When I consider ‘faith’ as part of my ministries of teaching and priesthood, and as part of my daily life, I mean something rather different (and I’m not quite sure that Lindbeck’s ‘cultural-linguistic’ category works well here). ‘Faith’, so far as I can see, entails a lived pattern of testimony in word and deed, an orientation, that points toward a telos which renders this way intelligible. It’s a virtue (in the theological sense), a habituated disposition. Faith involves knowledge inasmuch as it is not just any way; it points not toward the latest fad in ‘what the church must be right at this minute to fill it with lots of people whose identities are bound up in just-this-minute behaviour’ nor toward the most recent issue of Nature, nor toward the Guardian nor the Daily Mail (nor the New York Times nor Fox News). The telos of this way can’t be defined by a homogenised “religion’ of all bien-pensant people, but entails a recognisable relation to a particular discourse, a particular practice. This approach involves feelings and intuitions, but they’re checked by traditions, decrees, the logics of doctrinal thinking and convincing rhetoric. They’re tested by the witness of millennia of fellow-travellers, some of whom have shown themselves to be expert navigators of this terrain.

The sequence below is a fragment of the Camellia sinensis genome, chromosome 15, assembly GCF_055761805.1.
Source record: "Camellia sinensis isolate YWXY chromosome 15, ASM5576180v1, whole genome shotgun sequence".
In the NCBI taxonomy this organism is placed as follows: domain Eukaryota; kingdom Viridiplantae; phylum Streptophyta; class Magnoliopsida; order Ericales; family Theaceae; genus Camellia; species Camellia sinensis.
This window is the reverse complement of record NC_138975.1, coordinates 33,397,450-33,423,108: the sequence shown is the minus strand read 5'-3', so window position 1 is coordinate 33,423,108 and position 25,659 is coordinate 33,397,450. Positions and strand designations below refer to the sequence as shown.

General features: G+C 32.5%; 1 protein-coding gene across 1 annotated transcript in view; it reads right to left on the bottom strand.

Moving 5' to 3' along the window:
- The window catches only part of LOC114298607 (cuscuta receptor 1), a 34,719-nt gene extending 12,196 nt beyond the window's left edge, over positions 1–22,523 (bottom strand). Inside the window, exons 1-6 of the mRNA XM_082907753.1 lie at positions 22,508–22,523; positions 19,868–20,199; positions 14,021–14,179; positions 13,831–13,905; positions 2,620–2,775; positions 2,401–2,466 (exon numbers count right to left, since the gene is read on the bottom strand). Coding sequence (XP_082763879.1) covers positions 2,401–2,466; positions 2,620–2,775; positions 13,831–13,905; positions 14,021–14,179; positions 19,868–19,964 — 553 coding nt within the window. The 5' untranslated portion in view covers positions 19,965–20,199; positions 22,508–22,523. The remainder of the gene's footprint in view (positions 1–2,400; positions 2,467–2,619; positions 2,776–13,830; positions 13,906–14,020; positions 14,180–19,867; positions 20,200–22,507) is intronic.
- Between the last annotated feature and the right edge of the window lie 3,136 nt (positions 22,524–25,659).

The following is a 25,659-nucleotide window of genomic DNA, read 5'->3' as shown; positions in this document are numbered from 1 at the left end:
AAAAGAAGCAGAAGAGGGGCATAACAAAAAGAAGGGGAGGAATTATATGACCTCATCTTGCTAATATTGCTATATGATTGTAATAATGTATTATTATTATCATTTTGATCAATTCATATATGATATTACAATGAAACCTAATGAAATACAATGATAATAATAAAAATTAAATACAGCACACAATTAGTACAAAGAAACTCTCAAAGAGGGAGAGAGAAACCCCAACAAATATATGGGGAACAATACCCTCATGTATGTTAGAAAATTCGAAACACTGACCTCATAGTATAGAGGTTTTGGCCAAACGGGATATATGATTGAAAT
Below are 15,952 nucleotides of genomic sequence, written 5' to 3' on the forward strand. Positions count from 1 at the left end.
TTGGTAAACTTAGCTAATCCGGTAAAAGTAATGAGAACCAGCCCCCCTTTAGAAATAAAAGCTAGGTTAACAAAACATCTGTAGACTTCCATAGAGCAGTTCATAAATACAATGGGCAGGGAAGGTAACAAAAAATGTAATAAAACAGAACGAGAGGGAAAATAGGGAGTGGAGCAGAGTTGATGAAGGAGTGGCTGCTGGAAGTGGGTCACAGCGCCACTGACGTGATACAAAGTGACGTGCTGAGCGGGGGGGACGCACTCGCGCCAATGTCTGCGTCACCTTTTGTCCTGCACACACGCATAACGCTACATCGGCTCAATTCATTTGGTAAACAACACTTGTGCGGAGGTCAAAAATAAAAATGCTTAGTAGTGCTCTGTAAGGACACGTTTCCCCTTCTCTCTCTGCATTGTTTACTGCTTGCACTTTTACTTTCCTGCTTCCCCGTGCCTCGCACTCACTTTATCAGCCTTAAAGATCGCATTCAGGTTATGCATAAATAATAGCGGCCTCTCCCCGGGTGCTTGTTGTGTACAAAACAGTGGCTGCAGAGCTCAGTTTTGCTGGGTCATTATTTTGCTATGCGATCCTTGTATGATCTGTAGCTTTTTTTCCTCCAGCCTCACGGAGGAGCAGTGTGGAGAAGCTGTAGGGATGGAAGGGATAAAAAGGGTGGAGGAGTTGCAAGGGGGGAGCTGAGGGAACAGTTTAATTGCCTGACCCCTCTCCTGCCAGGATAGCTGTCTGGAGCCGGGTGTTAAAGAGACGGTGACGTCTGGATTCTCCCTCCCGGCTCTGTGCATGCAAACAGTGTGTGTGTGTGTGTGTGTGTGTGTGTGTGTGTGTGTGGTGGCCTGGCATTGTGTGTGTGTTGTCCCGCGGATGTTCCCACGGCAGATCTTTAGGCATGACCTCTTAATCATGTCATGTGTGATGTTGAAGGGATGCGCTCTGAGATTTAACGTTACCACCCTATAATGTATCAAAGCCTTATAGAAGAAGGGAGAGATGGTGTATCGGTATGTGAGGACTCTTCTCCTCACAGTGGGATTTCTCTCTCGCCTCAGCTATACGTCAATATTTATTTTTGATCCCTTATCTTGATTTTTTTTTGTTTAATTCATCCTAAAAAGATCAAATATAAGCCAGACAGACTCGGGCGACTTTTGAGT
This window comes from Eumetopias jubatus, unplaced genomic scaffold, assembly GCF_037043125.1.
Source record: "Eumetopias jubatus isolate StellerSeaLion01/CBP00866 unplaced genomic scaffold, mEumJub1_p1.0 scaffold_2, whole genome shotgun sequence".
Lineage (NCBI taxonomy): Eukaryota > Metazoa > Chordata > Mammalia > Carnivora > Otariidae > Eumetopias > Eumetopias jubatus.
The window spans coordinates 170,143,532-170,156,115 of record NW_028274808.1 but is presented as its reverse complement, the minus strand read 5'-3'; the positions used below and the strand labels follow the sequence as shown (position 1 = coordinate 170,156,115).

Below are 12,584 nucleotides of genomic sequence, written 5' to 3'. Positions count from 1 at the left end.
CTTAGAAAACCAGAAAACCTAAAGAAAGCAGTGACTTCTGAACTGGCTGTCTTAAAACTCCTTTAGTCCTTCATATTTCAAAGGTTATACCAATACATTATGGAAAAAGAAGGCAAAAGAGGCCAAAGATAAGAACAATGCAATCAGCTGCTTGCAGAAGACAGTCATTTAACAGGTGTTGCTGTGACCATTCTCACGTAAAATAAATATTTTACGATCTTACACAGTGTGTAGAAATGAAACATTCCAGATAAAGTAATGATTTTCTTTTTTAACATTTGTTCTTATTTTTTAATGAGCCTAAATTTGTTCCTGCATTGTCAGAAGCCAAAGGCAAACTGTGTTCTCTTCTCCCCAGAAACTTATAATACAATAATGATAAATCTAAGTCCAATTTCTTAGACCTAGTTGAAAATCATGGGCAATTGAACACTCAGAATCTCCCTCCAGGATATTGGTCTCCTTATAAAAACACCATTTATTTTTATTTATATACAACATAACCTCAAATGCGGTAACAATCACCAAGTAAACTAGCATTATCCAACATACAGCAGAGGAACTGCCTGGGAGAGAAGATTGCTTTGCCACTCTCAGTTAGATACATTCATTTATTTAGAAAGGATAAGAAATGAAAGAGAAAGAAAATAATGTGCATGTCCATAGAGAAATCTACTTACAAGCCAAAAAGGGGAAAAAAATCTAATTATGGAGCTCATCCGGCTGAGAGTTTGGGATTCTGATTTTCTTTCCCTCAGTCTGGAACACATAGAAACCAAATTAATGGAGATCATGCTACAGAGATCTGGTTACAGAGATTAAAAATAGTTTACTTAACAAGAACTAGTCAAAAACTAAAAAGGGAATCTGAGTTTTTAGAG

While I have no hesitation in relying on the trustworthiness of typical Christian doctrinal and creedal claims, I don’t think it right to stipulate that they must be affirmed in the same way that I affirm that a body near the earth’s surface falling in a vacuum accelerates at 9.8 meters per second per second, or that I went to church this morning, or that I am a fountain pen appreciator. As I said above, most of the teachings to which the Church calls attention are pretty improbable; if I had to compare Galileo’s cosmology or Newton’s mechanics to the Virgin Birth on the terms of ‘how credible these claims are’, I’d put my money on Galileo and Newton every time. That is, after all, at least a part of the point of the Virgin Birth narrative: the church doesn’t bother affirming highly probable things about Jesus, because so few people would bother to doubt them in the first place. But the notion of forcing people to demonstrate their ‘faith’ by pretending that improbabilities don’t exist, or that un-predetermined deliberation partakes of opposition to the truth, seems to have nothing whatsoever to do with loving and serving God, and a great deal to do with organising and imposing human power over others.
 
And I don’t by any means discount feelings as an element of the picture; on the whole, theological affect means a lot to me. I count ‘beauty’ as one of the notes of theological wisdom, and beauty has profound non-cognitive effects on us. Wesley was not wrong to pick up the clue phone at Aldersgate, but he would have been misguided to make his cardiac temperature the sole determinant of theological affirmation (which he didn’t). We can be moved and wrong-headed at the same time, just as we can be certain and wrong at the same time.